Home Home Tech Samsung Galaxy Book Preview – Australian launch coming 19 July

On Wednesday, 19 July, Samsung is launching its Galaxy Tab 3 Android tablet, and its Galaxy Book 2-in-1 running Windows 10 – here’s a preview.

iTWire has already published a preview of the Galaxy Tab 3 Android tablet which you can read here.

To go along with that preview, I decided to see what top US tech publications have thought of the Galaxy Book, which launches on Wednesday this week alongside the Galaxy Tab 3 Android tablet.

Borrowing looks from the Samsung Galaxy range of Android smartphones, the Galaxy Book is the successor to last year’s Galaxy TabPro S Windows 2-in-1.

It also has Samsung Flow software which lets Samsung Galaxy Android phones interact with the Windows Galaxy Book in various ways – you can unlock your Galaxy Book with the fingerprint reader on a compatible Galaxy phone, you can answer SMS messages on your Galaxy Book, among other mutual interactions.

Thankfully, Samsung Galaxy Book rolls off the tongue much more easily, and unlike the Surface Pro or the iPad Pro range, comes with a keyboard and a stylus in the box, saving you the cost of buying them separately.

In the US, Samsung has both 10-inch and a 12-inch models, with the 10-inch running a Core M3 processor, and the 12-inch running a fanless Core i5 processor.

The headline specs for the 12-inch model in the US are as follows:

  • Core i5 dual-core processor (Kaby Lake)
  • 4GB/128GB or 8GB/256GB RAM and storage configurations
  • 12-inch 2160 x 1440 (3:2) AMOLED display
  • HDR video support
  • 13MP (rear) + 5MP (front) cameras
  • Two USB 3.1 Type-C ports
  • Micro SD storage
  • 7.4 mm thick, 1.66 lb or 754 grams (without keyboard, which weighs 415 grams)
  • Includes backlit keyboard and new S-Pen with tilt detection

The Australian Galaxy Book page only mentions the 4GB RAM and 128GB configurations, but we’ll know on Wednesday whether the 8GB / 256GB models are also coming to Australia.

Samsung Australia's page for the Galaxy Book 12 is already online, with lots of information about the new device, but while there’s a page for the 10-inch version, it lists little information there yet.

The general consensus for the Galaxy Book 12, at least, is that it is a very good tablet, and fast, but it is beaten in speed by the new 2017 Surface Pro, and doesn’t have a stylus as good as the 2017 Surface Pro.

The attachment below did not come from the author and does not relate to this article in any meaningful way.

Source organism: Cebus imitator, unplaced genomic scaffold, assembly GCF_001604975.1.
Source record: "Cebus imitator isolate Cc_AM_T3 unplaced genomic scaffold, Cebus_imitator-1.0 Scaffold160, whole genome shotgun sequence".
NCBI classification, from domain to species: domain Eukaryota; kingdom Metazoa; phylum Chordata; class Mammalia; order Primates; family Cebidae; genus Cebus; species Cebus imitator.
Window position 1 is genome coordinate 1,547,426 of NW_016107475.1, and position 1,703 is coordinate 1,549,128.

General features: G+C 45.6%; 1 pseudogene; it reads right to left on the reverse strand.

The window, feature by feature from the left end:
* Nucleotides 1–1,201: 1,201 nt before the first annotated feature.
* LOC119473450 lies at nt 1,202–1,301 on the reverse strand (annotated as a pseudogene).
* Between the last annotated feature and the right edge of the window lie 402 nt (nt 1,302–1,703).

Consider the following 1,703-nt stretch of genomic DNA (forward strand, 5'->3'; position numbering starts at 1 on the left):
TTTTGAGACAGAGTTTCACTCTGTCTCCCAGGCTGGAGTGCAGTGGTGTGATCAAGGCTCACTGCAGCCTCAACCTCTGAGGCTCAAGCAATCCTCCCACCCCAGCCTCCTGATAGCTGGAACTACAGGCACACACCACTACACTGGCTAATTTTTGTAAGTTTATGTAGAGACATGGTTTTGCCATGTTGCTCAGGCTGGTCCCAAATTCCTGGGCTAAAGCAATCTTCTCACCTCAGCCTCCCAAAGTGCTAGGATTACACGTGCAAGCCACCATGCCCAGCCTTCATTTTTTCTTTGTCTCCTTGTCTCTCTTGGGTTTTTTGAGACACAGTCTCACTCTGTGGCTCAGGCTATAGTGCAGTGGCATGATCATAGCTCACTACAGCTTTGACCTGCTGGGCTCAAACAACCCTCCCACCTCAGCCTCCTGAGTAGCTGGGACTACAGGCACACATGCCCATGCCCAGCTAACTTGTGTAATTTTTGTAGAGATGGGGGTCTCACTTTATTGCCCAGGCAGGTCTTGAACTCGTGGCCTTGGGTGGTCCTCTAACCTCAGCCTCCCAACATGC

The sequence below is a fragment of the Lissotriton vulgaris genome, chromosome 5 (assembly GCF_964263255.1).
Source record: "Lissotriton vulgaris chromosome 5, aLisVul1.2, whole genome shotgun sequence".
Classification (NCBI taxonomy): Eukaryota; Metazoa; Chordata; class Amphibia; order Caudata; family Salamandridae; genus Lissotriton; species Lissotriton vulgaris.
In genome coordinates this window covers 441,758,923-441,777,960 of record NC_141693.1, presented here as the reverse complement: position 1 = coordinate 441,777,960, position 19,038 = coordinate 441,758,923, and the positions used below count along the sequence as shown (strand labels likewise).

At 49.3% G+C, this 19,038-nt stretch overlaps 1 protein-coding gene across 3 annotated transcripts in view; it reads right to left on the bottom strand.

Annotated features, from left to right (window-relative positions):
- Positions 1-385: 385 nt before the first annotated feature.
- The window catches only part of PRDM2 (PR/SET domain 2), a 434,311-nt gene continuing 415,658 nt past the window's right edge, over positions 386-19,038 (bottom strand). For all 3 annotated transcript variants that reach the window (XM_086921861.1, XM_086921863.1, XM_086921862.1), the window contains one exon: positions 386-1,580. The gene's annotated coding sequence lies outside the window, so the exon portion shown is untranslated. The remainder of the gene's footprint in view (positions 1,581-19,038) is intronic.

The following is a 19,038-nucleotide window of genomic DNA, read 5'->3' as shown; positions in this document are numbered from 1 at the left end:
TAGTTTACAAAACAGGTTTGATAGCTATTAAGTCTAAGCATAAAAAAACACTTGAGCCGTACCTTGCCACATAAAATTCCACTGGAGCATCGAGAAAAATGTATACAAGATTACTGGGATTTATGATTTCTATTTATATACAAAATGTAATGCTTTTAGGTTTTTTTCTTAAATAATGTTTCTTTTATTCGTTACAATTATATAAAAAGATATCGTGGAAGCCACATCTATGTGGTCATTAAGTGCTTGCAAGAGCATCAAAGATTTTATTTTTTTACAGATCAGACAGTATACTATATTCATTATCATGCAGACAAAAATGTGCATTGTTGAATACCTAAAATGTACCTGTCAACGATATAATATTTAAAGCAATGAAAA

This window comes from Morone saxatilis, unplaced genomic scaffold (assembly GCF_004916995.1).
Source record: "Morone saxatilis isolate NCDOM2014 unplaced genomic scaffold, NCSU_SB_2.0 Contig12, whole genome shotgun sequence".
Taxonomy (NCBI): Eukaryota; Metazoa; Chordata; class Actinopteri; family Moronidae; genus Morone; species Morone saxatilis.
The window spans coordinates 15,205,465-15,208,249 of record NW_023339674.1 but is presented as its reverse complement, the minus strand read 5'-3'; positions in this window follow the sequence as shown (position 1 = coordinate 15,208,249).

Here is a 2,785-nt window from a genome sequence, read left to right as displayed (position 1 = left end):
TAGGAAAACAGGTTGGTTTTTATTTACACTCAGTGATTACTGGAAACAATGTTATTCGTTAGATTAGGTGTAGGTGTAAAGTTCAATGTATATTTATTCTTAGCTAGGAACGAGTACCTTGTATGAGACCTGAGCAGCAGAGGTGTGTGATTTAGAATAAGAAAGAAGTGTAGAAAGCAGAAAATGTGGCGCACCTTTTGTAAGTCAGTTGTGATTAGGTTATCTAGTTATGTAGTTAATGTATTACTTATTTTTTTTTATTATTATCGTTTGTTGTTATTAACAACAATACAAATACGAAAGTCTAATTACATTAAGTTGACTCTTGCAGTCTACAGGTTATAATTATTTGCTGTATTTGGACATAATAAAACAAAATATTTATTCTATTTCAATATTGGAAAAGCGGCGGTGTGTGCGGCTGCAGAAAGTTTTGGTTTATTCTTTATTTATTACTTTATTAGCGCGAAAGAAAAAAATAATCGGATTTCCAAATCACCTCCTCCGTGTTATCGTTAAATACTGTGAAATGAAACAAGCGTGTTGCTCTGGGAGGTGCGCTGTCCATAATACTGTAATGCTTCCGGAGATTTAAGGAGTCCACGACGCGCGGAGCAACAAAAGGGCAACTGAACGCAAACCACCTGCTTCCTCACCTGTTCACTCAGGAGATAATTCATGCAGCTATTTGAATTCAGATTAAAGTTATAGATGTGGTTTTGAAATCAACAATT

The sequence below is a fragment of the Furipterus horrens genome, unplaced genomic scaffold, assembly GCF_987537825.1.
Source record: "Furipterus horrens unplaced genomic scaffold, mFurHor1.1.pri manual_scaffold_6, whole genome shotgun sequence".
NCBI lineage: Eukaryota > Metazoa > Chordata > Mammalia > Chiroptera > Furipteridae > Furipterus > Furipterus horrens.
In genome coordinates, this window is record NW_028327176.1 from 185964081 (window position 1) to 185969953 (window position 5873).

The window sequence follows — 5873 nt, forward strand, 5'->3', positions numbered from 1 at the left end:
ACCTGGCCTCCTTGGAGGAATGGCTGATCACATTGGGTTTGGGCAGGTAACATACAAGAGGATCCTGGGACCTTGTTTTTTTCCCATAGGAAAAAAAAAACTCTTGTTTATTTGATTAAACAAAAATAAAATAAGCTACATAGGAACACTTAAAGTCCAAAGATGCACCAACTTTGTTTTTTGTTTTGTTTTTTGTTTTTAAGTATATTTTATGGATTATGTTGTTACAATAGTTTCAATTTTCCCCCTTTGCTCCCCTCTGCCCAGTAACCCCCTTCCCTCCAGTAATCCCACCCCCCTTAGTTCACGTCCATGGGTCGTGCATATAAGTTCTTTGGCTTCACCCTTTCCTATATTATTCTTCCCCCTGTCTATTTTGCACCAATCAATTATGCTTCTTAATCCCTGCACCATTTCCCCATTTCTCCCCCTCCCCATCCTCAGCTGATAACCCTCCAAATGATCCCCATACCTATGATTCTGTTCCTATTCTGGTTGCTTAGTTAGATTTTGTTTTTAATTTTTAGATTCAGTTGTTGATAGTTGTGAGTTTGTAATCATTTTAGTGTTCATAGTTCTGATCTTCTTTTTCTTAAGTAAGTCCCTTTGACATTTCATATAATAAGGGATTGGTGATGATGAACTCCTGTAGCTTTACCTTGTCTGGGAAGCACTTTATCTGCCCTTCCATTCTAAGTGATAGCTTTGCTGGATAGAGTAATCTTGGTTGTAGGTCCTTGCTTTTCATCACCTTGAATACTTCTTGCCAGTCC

Several reviews put it in second place behind the new Surface Pro, while still praising it, but the praise isn’t universal.

I expect to learn more about the Galaxy Book at the launch, but seeing as the Galaxy Book has already launched in the US, it’s possible to see what other publications thought of this new Windows 10 2-in-1.

Tech Radar loves its alliteration with the subheading of its “Samsung Galaxy Book 12 review” stating it is a “titillating but troubled 12-in-1 device.”

Ars Technica’s review is entitled: “Samsung Galaxy Book review: A better TabPro S, but not a laptop replacement”.

The Next Web’s headline is: “Samsung Galaxy Book Review: A formidable Surface competitor with one infuriating flaw”, which, spoiler alert, appears to be two flaws: unhappiness with the keyboard and the default auto-brightness settings.

PC World’s headline is “Samsung Galaxy Book review: An excellent 2-in-1 for a good price” and says that “The Galaxy Book has some weaker points, but Samsung does a good job of providing alternatives.”

CNET says the Galaxy Book 12-inch is “A great Windows tablet that just scratches the Surface.

Gizmodo goes in hard as you can tell from the URL, which says “Samsung’s latest Surface clone is a disappointing flop” – but has been softened heavily with a much blander new headline, and they don’t like the stylus when compared to a Wacom Cintiq stylus.

Engadget says “Samsung Galaxy Book Review: You’re better off with a Surface Pro."

The Verge’s article is entitled “Samsung Galaxy Book review: one step forward, one step back.

More later this week on both the Galaxy Tab 3 and the Galaxy Book after the Australian launch!

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Alex Zaharov-Reutt

One of Australia’s best-known technology journalists and consumer tech experts, Alex has appeared in his capacity as technology expert on all of Australia’s free-to-air and pay TV networks on all the major news and current affairs programs, on commercial and public radio, and technology, lifestyle and reality TV shows. Visit Alex at Twitter here.

 

 

 

 

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